Apple Q1: Apple Watch ships in April; IBM deal to pay off for iPad

Apple's first-quarter earnings were far better than Wall Street had hoped. Apple executives broke out further details on the follow-up analysts conference call.

Tim Cook shows off the iPhone and Apple Watch at a September event (Image: CNET)

Another quarter, another records smashed -- again.

Apple's fiscal first quarter earnings blasted Wall Street expectations. Things looked good across the board. The company sold more iPhones than any other three-month period in its history. Its iPad beat Wall Street's estimates even if it's on a year-over-year decline. And, if you thought the Mac would get swept up in the PC market's decline, then think again.

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And, the company's rising star, the rebranded Services unit, which includes iTunes purchases and Apple Pay, performed far better than analysts hoped.

On the follow-up conference call, Apple chief executive Tim Cook and chief financial officer Luca Maestri followed up its earnings report with an analysts and press conference call. Here are the highlights.

Apple Watch to ship in April

Cook quickly confirmed the first big mystery of the year so far. Apple Watch will begin shipping in April.

Expectations for the company's debut wearable are "very high," Cook said, admitting that he uses it every day.

"The number of developers that are writing apps for it are impressive, and we've seen some incredible innovation," he said.

Addressing a concern that the watch would land later in the year, Cook said he considers the "first four months" to be early in the year, so he was "happy" with the expected date.

IBM deal progressing, may offset iPad declines

Cook said the IBM deal is helping Apple to "win" new customers -- particularly with its iPad division.

To recap, Apple and IBM have begun to roll out more than 100 exclusive industry-specific apps for iPhones and iPads. So far, the deal has seen 22 apps developed for seven crucial vertical industries. Apple said it's adding three more verticals, including healthcare.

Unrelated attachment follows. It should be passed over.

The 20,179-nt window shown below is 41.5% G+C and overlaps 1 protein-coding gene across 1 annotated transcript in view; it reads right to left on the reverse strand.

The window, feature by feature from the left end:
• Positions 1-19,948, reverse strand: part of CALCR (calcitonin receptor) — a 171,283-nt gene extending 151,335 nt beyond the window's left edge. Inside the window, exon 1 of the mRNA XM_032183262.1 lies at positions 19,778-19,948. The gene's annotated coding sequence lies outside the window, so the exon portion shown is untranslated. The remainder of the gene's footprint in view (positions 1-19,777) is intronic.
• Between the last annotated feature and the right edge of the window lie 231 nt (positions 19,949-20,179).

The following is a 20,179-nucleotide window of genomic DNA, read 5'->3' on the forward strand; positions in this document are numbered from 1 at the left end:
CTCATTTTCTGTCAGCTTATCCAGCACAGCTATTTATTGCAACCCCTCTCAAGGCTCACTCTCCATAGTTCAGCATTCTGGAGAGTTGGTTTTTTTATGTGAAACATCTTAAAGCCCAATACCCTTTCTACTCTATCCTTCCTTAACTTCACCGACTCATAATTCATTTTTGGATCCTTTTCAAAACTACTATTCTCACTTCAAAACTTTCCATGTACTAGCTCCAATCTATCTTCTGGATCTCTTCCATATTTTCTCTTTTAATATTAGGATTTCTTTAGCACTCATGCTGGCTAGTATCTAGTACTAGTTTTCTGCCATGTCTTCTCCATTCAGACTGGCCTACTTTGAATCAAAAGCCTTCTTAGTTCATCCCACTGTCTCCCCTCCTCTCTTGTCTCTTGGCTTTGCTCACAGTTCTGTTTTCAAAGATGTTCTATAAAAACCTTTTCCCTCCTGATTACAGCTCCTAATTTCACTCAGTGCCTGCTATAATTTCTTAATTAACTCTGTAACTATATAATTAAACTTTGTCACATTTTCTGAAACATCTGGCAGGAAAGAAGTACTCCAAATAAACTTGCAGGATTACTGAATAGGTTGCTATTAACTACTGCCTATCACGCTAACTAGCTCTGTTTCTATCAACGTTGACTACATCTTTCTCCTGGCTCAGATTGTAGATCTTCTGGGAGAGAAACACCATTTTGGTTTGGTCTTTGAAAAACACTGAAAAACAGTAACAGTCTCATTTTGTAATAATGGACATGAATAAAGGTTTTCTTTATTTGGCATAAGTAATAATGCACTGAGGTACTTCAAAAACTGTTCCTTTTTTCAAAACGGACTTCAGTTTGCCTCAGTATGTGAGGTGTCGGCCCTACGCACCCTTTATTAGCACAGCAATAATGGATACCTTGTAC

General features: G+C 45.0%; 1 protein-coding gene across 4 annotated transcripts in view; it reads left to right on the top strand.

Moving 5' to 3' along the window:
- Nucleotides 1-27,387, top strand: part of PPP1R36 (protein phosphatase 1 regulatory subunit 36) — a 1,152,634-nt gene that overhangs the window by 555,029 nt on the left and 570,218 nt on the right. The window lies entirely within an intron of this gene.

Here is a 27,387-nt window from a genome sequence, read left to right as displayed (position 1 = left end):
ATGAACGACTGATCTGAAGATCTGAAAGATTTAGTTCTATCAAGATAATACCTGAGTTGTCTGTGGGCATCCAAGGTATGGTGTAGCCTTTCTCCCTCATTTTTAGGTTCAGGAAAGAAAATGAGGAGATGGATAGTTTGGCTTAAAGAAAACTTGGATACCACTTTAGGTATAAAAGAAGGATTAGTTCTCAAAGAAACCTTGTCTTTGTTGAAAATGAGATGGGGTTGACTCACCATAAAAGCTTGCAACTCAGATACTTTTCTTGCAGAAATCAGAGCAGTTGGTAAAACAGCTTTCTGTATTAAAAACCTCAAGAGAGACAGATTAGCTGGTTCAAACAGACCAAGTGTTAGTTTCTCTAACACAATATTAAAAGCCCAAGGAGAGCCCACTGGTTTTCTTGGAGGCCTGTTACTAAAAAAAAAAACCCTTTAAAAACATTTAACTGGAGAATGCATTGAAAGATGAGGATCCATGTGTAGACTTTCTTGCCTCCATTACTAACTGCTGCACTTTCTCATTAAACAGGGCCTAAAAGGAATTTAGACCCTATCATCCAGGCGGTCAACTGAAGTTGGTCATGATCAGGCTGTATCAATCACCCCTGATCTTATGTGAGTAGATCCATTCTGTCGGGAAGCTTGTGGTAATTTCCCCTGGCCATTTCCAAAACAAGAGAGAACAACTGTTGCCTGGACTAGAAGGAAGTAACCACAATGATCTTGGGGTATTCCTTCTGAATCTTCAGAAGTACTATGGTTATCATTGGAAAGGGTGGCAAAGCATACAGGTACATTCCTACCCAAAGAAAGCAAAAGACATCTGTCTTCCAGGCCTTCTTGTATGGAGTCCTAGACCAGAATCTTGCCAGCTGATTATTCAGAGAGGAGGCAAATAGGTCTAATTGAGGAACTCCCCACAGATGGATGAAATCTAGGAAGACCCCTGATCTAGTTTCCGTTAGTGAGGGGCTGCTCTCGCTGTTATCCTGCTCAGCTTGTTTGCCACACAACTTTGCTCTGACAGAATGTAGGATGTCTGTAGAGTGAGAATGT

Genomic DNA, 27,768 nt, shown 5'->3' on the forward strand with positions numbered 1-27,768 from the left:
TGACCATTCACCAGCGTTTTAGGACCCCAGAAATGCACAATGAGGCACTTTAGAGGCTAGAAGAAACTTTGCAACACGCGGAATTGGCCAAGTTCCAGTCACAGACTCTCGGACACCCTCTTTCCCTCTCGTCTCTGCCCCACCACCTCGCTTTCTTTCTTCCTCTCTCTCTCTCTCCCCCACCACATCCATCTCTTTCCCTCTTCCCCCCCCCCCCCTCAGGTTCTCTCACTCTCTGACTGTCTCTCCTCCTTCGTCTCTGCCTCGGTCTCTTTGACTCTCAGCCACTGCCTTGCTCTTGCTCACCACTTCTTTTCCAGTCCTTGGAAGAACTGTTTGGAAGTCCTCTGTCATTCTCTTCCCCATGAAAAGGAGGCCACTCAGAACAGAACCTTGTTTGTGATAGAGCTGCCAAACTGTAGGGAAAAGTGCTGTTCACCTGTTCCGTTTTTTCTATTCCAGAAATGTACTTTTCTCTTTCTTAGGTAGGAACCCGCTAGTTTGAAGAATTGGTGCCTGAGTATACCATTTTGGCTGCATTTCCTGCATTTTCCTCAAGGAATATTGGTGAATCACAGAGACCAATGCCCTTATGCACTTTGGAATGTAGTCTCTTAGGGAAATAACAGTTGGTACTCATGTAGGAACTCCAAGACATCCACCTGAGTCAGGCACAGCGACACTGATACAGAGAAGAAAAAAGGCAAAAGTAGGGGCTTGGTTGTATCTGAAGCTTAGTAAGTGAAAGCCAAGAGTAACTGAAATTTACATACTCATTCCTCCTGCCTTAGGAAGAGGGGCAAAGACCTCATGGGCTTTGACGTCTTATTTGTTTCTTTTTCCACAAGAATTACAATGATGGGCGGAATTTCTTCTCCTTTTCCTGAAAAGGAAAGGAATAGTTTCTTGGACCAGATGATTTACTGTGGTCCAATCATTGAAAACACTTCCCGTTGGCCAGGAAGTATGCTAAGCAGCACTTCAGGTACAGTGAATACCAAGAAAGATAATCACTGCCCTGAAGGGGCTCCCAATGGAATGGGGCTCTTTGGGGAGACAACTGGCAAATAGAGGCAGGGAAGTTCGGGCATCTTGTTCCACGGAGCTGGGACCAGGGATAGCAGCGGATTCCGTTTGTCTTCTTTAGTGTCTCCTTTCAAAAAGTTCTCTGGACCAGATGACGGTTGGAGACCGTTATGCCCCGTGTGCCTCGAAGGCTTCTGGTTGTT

Cook confirmed the deal is on track for its 100 apps target by the end of this year.

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He also added that he thinks the iPad, which continues to decline year-over-year (but this fiscal quarter beat analyst expectations) will pick up in the wake of the Apple-IBM deal. He added that he was "very optimistic" on iPad over the long-run, particularly for first-time buyer rates. He said even in developed markets, like the U.S., U.K., and Japan, around 50 percent are buying an iPad for the first time.

Cook said he feels "very, very good" about what's in the pipeline. A larger enterprise-focused iPad? Who knows.

Apple Pay adoption strong

Apple Pay, which now features along with iTunes and in-app purchases as part of the company's "services" division, is now available at 200,000 places in the U.S.

He added that the contactless payment service available on the newest iPhones is so popular, it accounts for than two of three contactless payment dollars. But it's early days, Cook added, noting that are "new businesses to pitch" and "new regions to target."

"In terms of how [Apple Pay] evolves, we haven't even completed the first inning yet," he added.

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